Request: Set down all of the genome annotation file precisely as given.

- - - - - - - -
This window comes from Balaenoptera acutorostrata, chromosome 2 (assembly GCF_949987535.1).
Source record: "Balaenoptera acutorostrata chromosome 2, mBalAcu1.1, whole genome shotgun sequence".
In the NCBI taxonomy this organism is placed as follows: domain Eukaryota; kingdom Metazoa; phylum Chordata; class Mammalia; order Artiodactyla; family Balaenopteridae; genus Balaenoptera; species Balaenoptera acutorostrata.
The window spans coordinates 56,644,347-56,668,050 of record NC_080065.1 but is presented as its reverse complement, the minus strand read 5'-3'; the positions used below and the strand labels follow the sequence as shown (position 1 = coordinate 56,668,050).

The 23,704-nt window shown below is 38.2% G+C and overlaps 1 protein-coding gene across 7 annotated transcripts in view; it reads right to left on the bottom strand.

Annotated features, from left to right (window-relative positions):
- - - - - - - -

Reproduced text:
This window comes from Balaenoptera acutorostrata, chromosome 2 (assembly GCF_949987535.1).
Source record: "Balaenoptera acutorostrata chromosome 2, mBalAcu1.1, whole genome shotgun sequence".
In the NCBI taxonomy this organism is placed as follows: domain Eukaryota; kingdom Metazoa; phylum Chordata; class Mammalia; order Artiodactyla; family Balaenopteridae; genus Balaenoptera; species Balaenoptera acutorostrata.
The window spans coordinates 56,644,347-56,668,050 of record NC_080065.1 but is presented as its reverse complement, the minus strand read 5'-3'; the positions used below and the strand labels follow the sequence as shown (position 1 = coordinate 56,668,050).

The 23,704-nt window shown below is 38.2% G+C and overlaps 1 protein-coding gene across 7 annotated transcripts in view; it reads right to left on the bottom strand.

Annotated features, from left to right (window-relative positions):